Year : 2013 | Volume
: 4 | Issue : 4 | Page : 193--195
Taking the 'Risk' out of risk-based monitoring
Head-Medical Affairs, Novartis Health Care Private Limited, Division of Pharmaceuticals, Worli, Mumbai, Maharashtra, India
Head-Medical Affairs, Pharmaceuticals Division, Novartis Health Care Private Limited, Sandoz House, Worli, Mumbai, Maharashtra
|How to cite this article:|
Gupta A. Taking the 'Risk' out of risk-based monitoring.Perspect Clin Res 2013;4:193-195
|How to cite this URL:|
Gupta A. Taking the 'Risk' out of risk-based monitoring. Perspect Clin Res [serial online] 2013 [cited 2021 Oct 16 ];4:193-195
Available from: https://www.picronline.org/text.asp?2013/4/4/193/120165
Clinical site monitoring accounts for approximately 30% of the total cost of a clinical trial. Monitoring has always been considered as an important aspect of clinical trial and has been ingrained in every sponsor and contract research organization (CRO) as the security blanket allowing them to feel secure in the integrity of the study processes and data. ICH E6 defines monitoring as: "The act of overseeing the progress of a clinical trial, and of ensuring that it is conducted, recorded, and reported in accordance with the protocol, Standard Operating Procedures (SOPs), Good Clinical Practice (GCP), and the applicable regulatory requirement(s)".  Traditionally to ensure patient safety and data integrity has been interpreted by the industry as requiring 100% source document verification (SDV) and to monitor the site every 4-6 weeks. This process is slow, costly, and ineffective. Monitoring the site by physically being present at the site is expensive both in terms of money spent on logistics as well as time spent by numerous Clinical Research Associates across all sites. Much more time is spent on activities that could have easily been done from a remote location. It is reported that almost 46% of on-site monitoring effort goes into SDV (Source Data Verification), which translates to about 34% of the total phase III study budget. 
With fewer resources available, we are continually being required to "do more with less". Thus, the concept of centralized monitoring is introduced, which is a remote evaluation carried out by sponsor personnel or representatives (e.g., clinical monitors, data management personnel, or statisticians) at a location other than the sites at which the clinical investigation is being conducted. Adopting risk-based monitoring (RBM), industry shall become more effective in using what is, in effect, a diminishing resource.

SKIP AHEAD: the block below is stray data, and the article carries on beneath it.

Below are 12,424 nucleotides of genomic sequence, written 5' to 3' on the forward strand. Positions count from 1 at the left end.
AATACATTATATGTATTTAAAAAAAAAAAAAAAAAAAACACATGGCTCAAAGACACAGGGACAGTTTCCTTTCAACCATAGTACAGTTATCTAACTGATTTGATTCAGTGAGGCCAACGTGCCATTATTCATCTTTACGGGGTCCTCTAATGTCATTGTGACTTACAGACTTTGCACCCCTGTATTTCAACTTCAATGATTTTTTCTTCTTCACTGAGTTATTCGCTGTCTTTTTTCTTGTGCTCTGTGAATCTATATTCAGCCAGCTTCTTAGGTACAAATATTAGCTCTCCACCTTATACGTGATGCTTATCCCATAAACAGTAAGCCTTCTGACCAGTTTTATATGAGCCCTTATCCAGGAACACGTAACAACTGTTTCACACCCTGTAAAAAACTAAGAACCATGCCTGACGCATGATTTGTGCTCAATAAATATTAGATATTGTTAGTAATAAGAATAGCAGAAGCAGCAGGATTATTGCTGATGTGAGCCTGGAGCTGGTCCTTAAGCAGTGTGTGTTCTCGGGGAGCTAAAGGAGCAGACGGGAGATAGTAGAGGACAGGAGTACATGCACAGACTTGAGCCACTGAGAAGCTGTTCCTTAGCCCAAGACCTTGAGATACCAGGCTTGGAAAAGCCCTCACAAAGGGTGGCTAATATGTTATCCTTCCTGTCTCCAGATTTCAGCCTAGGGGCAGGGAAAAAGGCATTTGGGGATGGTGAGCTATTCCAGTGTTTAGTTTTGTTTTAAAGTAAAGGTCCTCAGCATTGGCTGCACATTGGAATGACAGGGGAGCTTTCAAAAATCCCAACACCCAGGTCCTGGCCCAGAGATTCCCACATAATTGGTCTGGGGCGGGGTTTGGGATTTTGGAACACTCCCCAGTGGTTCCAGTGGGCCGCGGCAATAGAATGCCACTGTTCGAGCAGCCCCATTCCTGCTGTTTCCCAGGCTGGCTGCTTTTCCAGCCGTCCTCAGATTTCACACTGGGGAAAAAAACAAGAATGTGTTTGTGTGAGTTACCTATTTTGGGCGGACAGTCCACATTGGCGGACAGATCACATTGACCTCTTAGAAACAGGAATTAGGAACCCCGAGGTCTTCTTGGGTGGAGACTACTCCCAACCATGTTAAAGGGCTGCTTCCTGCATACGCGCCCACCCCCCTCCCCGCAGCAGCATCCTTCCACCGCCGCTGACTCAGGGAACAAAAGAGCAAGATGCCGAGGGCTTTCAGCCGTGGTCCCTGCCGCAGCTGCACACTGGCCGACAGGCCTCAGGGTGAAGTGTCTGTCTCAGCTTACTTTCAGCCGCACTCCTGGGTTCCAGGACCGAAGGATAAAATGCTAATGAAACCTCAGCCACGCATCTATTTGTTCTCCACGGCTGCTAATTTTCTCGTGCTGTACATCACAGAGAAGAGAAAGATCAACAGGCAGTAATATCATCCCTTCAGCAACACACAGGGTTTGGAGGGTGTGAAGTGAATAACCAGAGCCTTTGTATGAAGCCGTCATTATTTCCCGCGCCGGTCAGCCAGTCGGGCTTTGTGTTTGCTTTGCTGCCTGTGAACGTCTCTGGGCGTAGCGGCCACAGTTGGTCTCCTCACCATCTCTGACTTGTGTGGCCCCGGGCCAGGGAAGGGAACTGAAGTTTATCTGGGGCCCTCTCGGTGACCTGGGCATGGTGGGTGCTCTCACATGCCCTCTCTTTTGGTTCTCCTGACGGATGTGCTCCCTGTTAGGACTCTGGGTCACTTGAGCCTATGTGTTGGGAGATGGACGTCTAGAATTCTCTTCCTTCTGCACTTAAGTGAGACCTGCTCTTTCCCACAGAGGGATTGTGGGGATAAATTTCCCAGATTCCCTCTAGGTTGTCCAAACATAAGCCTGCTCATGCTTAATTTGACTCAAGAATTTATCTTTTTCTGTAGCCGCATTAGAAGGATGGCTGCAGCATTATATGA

The basic concept of RBM is to focus attention on the data, documents, and processes, which are critical and important. There could be different scenarios at different sites or at the same site based on study progress. RBM approach focuses on the high risk data points (data points that are prone to mistakes or difference in interpretation or transcription and which have a high impact on quality of the data and the outcome of the study).
It is not a "nice to have"; It is essential, because the regulators are now telling us that we have to do RBM. Food and Drug Administration (FDAs) recent 2013 guidance regarding monitoring practices encourages sponsors to consider a change in approach to monitoring. FDA believes that RBM could improve sponsor oversight of clinical investigations. A risk-based approach to monitoring does not suggest any less vigilance in oversight of clinical investigations. Rather, it focuses sponsor oversight activities on preventing or mitigating important and likely risks to data quality and to processes critical to human subject protection and trial integrity. This guidance is therefore intended to make it clear that RBM, including the appropriate use of centralized monitoring and reliance on technological advances (e.g., e-mail, webcasts, online training modules) can meet statutory and regulatory requirements under appropriate circumstances. FDA encourages greater use of centralized monitoring practices, where appropriate, than has been the case historically, with correspondingly less emphasis on on-site monitoring. No single approach to monitoring is appropriate or necessary for every clinical trial. FDA recommends that each sponsor design a monitoring plan that is tailored to the specific human subject protection and data integrity risks of the trial. Such a risk-based plan would include a mix of centralized and on-site monitoring practices. Monitoring activities should focus on preventing or mitigating important and likely sources of error in the conduct, collection, and reporting of critical data and processes necessary for human subject protection and trial integrity. This guidance discusses the risk assessment, a component of risk management, as applied in the context of clinical monitoring. Risk assessment generally involves identifying risks, analyzing risks, and then determining whether risks need to be modified by implementing controls (e.g., processes, policies, or practices). Sponsors should perform a risk assessment to identify and understand the nature, sources, and potential causes of risks that could affect the collection of critical data or the performance of critical processes. The identified risks should be assessed and prioritized by considering the following: